So now I was really getting somewhere.  In preparation for purchasing my shiny new 3G iPhone I decided I may as well go ahead and set up eMail on the iPhone, but it turns out I didn’t need to bother!  I have two personal email addresses, one I host and a gmail account.  iTunes let’s you synch any accounts you have set up in Mail straight to the iPhone.  Under the “Info” tab when viewing your iPhone you will see the following options:

iTunes Mail Preferences

iTunes Mail Preferences

Finally, whilst playing in Address Book I noticed an interesting little option titled “Synchronise with Google”.  I’ve never really used my Google account for mail much but have at times needed to rely on webmail and gmail was a great fall-back.  However, in the past I’ve never had any contact information stored in there.  It turns out there’s a little trick to getting this feature to work.  You also need to check an option in your iPhone Contact preferences in iTunes:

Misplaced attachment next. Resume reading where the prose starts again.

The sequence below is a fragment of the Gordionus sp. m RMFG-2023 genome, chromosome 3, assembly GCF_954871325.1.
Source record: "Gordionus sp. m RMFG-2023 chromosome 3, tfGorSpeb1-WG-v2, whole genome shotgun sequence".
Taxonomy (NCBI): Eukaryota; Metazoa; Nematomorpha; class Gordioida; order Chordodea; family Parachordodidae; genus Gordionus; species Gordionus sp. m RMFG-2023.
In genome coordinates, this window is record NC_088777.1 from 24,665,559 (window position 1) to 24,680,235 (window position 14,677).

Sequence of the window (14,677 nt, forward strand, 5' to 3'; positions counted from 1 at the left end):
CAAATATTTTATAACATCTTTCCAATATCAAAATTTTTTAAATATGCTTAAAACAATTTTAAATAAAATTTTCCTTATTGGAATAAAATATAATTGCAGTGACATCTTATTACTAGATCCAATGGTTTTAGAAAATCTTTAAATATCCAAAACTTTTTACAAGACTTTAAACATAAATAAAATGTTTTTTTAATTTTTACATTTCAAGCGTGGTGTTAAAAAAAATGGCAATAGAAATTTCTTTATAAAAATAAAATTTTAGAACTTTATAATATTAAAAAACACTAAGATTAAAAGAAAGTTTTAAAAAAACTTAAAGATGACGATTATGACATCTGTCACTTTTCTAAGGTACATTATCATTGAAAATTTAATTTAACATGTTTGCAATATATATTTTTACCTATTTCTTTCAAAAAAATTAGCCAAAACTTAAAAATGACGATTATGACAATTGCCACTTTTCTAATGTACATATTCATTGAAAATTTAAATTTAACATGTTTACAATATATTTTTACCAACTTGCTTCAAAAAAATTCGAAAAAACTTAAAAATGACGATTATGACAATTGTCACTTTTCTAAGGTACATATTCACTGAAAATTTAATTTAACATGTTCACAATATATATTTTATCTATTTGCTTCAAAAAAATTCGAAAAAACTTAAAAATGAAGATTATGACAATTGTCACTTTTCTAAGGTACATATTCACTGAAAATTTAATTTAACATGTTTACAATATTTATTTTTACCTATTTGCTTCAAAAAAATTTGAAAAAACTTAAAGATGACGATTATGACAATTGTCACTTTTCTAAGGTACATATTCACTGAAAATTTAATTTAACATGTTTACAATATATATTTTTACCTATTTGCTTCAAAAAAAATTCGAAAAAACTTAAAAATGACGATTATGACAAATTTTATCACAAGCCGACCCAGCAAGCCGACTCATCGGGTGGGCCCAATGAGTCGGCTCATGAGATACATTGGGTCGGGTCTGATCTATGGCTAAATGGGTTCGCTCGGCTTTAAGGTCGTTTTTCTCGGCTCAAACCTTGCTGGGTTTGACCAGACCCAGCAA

iTunes Contact Options

iTunes Contact Options

Once this is checked, the contacts from your Address Book will be sent to Google next time you sync your iPhone.  This was brilliant and had a nice added effect on Google Reader as I can now easily share articles with my contacts, if they too have Google Reader accounts.